Waterfall Along Trail © Waterfall Along Trail to Seitz Lake             Seitz Lake © Seitz Lake

White Fir Stand Seitz Canyon
© Stand of White Firs in Seitz Canyon & View of Seitz Canyon from Ridge Above Rifle Range

The White Firs shown in the above photo is the only stand of White Firs in the Ruby Mountains.

Additional photos and trail information can be found in the Seitz Lake sections of Part 2 Other Wilderness Areas, Photos and Information and Part 3 Outfitters, Pack Trips and Backpacking Guide Service.


The Griswold Lake and Ruby Dome trailhead sign indicates three miles to the lake and six miles to Ruby Dome. Start the hike on a well defined trail in the sagebrush by crossing Butterfield Creek from right to left. The trail will immediately start to gain some altitude but some distance after a fence crossing through a gate, the trail will start to level out and enter the aspens above Butterfield Creek. A mile or so up the trail, a trail will branch off to the right and cross Butterfield Creek, but continue on the trail up the left side of the canyon. (See the following section, The Creek Crossing to Hell, for a description of the trail branching to the right.) The hiking up the left side of the canyon continues to be pleasant for some distance through the aspens and cottonwood trees.

 Trail Through Aspens © Pleasant Hiking Through Aspens              Object-de-Art © Object-de-Art

The thing you hear most about the trail to Griswold is that there is no trail when you start getting close to the lake and that you have to make your way over, through and around rocks. About three-quarters of a mile from the lake the trail does start to fade and rocky conditions start to develop. This is a preview of things to come.

 Rocky Section of Trail © Rocky Section of Trail

As you get closer to the lake the rocky conditions take on more meaning as you are constantly stepping on, around and walking across sheer rocks of all shapes and sizes. You must closely watch your footing to keep from twisting an ankle or worse. However, it is not as bad as might be imagined. By paying close attention to the trail markings, the cairns (piles of rocks) will keep you guided along the "trail". Try to follow the cairns rather than forging a route of your own. The thing that makes it somewhat forgiving is that the steepness of this rocky terrain is not that overwhelming.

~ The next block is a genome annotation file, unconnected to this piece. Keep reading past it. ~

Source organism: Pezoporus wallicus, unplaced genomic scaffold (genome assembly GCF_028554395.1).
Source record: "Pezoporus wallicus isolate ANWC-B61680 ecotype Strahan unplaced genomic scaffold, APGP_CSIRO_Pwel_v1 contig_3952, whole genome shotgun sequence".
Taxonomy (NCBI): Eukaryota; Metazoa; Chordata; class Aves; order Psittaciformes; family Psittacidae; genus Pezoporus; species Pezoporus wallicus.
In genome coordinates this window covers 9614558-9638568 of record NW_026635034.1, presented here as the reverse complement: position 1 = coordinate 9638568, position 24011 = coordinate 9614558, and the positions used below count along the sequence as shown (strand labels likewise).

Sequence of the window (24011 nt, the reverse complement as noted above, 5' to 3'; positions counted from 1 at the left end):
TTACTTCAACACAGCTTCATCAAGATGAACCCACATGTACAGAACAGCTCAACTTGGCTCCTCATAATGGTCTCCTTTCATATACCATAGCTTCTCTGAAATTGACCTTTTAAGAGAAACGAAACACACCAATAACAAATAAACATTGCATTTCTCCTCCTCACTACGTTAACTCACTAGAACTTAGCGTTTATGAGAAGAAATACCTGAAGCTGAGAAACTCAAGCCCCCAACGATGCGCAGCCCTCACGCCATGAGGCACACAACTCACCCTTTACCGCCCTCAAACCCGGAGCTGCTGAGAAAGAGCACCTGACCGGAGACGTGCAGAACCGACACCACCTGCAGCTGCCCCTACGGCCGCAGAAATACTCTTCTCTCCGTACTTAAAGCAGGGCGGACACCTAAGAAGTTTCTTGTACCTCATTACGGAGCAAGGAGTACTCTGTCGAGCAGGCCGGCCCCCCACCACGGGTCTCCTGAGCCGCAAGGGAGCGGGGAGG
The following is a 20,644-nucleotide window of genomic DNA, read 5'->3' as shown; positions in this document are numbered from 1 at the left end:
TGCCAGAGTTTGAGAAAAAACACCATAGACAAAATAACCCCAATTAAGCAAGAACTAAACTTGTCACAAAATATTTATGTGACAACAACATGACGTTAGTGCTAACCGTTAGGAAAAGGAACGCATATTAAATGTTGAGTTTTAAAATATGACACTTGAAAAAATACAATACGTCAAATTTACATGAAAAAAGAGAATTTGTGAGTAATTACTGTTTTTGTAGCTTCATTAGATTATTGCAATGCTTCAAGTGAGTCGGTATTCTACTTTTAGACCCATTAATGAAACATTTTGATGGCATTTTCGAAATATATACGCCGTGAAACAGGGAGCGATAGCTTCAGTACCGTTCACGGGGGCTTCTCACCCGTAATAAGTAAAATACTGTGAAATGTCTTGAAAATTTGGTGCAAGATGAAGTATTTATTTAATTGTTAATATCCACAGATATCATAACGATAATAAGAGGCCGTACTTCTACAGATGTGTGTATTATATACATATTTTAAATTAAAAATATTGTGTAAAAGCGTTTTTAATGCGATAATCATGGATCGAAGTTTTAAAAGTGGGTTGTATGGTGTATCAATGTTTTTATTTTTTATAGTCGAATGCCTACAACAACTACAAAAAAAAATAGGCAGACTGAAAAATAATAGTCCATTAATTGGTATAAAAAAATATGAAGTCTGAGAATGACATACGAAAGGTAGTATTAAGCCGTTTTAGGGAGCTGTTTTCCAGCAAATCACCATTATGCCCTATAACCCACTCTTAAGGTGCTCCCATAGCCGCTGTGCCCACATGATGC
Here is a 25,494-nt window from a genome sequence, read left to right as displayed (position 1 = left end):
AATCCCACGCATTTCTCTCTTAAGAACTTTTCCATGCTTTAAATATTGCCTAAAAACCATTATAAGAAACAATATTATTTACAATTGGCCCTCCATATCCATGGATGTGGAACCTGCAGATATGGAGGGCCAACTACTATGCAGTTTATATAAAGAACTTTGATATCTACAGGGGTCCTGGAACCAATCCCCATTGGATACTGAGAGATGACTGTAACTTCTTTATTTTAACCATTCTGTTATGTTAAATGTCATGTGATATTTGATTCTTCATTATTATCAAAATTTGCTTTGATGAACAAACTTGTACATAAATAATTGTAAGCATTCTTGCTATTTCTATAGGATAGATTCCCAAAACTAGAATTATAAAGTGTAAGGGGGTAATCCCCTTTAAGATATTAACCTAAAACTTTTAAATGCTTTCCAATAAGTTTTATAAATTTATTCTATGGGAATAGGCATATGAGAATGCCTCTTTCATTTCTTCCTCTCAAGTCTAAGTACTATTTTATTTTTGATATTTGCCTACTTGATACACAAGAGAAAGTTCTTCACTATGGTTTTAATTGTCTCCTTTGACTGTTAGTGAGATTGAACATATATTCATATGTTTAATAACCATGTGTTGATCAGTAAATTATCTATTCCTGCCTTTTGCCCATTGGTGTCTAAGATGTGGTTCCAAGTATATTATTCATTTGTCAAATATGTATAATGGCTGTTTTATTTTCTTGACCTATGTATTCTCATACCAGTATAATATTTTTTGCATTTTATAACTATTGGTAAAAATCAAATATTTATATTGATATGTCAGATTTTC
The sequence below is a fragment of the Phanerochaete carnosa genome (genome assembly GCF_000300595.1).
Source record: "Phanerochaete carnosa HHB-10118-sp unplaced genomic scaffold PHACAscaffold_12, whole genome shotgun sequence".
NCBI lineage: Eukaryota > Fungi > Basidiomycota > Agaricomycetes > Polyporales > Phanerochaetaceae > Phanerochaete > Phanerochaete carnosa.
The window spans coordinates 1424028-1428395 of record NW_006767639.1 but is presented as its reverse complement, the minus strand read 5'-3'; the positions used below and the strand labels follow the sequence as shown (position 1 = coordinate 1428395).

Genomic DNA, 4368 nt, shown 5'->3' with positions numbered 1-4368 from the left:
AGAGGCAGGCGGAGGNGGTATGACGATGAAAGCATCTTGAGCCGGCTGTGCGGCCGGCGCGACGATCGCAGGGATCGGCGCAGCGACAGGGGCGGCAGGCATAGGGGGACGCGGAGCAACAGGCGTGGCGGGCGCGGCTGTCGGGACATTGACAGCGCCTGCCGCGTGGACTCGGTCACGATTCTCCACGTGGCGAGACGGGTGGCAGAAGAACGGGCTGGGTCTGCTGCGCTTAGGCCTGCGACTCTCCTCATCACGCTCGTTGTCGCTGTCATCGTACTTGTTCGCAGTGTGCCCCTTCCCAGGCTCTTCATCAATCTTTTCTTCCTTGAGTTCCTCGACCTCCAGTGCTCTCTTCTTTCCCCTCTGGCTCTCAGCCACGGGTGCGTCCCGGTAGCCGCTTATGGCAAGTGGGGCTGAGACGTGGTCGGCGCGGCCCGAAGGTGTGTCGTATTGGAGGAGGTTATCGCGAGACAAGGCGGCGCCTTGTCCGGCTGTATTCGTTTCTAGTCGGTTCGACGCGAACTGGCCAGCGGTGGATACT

Trail Through Rocks  Trail Through Rocks
© Rocky Sections of Trail Approaching Lake

The approach to the lake is rather deceptive as you are constantly trying to guess the lake's location. Scrambling up and over rocks, you know that the lake just has to be beyond the next tree line or just over or around the next granite shelf but you are almost always wrong. Finally, when you are just about to run out of canyon, and there are no more shelves to climb or go around, the terrain will flatten out and after a short, easy walk you are there. The lake sits in a typical and very scenic granite basin.

 Griswold Lake © Griswold Lake  Pleasant Valley © Pleasant Valley from Canyon

Follow the cairns to get back down the rock pile.

(On the way to Griswold Lake)

The trail to Griswold Lake is up the left side of the canyon to the left of Butterfield Creek, but about a mile from the trailhead the trail branches to the right and crosses Butterfield creek on the right. During another hike, the trail crossing the creek was more distinct than the trail continuing up the left side of the canyon so we thought we would try the creek crossing. This was a hugh mistake and we eventually had to give up out of sheer frustration as the trail disappeared into a thick growth of downed aspens. The trail continues into the aspen growth for a ways but then just vanishes. At that point you think you might be seeing remnants of several different trails leading in different directions. Various approaches were attempted from that point but each one just led into dense thickets of downed aspens and we were unable to proceed beyond a certain point.

We got as far as an old sign on a tree saying "Griswold Canyon", but continuing past that point required more luck than we had that day. We thought we could fight our way through without that much difficulty, but after backtracking several times and trying new approaches, we would continue to come up against walls of downed aspen and tangled underbrush, and gave up the effort. It's impossible to tell whether you might get through this mess in the next 100 yards or the next half mile.

We weren't able to backtrack the "trail" leading back out of the canyon and getting out wasn't all that much fun either. We came across a small clearing in the undergrowth that contained the rusty remains of an old shovel and several moldy and disintegrated pieces of clothing including a yellow rain slicker.